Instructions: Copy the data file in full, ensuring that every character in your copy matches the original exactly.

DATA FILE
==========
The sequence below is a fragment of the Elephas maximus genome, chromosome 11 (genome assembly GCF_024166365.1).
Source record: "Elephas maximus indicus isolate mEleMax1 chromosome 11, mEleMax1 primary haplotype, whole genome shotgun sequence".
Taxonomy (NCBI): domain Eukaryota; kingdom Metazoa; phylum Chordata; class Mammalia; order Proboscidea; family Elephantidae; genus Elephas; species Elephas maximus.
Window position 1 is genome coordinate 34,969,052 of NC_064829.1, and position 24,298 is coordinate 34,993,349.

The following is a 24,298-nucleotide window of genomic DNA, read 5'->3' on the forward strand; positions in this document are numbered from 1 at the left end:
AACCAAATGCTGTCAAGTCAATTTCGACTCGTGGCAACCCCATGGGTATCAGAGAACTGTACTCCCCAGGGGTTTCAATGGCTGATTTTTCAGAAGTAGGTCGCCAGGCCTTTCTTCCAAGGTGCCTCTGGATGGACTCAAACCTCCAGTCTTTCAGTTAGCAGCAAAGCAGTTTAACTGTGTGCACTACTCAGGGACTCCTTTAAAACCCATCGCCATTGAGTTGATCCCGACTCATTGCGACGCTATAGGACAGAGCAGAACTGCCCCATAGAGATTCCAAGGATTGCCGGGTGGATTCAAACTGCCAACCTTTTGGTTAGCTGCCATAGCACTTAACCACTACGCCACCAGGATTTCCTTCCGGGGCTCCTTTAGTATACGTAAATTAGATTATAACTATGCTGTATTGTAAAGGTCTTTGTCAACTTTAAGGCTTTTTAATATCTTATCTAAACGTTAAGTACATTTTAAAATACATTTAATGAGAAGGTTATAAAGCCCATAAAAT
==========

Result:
The sequence below is a fragment of the Elephas maximus genome, chromosome 11 (genome assembly GCF_024166365.1).
Source record: "Elephas maximus indicus isolate mEleMax1 chromosome 11, mEleMax1 primary haplotype, whole genome shotgun sequence".
Taxonomy (NCBI): domain Eukaryota; kingdom Metazoa; phylum Chordata; class Mammalia; order Proboscidea; family Elephantidae; genus Elephas; species Elephas maximus.
Window position 1 is genome coordinate 34,969,052 of NC_064829.1, and position 24,298 is coordinate 34,993,349.

The following is a 24,298-nucleotide window of genomic DNA, read 5'->3' on the forward strand; positions in this document are numbered from 1 at the left end:
AACCAAATGCTGTCAAGTCAATTTCGACTCGTGGCAACCCCATGGGTATCAGAGAACTGTACTCCCCAGGGGTTTCAATGGCTGATTTTTCAGAAGTAGGTCGCCAGGCCTTTCTTCCAAGGTGCCTCTGGATGGACTCAAACCTCCAGTCTTTCAGTTAGCAGCAAAGCAGTTTAACTGTGTGCACTACTCAGGGACTCCTTTAAAACCCATCGCCATTGAGTTGATCCCGACTCATTGCGACGCTATAGGACAGAGCAGAACTGCCCCATAGAGATTCCAAGGATTGCCGGGTGGATTCAAACTGCCAACCTTTTGGTTAGCTGCCATAGCACTTAACCACTACGCCACCAGGATTTCCTTCCGGGGCTCCTTTAGTATACGTAAATTAGATTATAACTATGCTGTATTGTAAAGGTCTTTGTCAACTTTAAGGCTTTTTAATATCTTATCTAAACGTTAAGTACATTTTAAAATACATTTAATGAGAAGGTTATAAAGCCCATAAAAT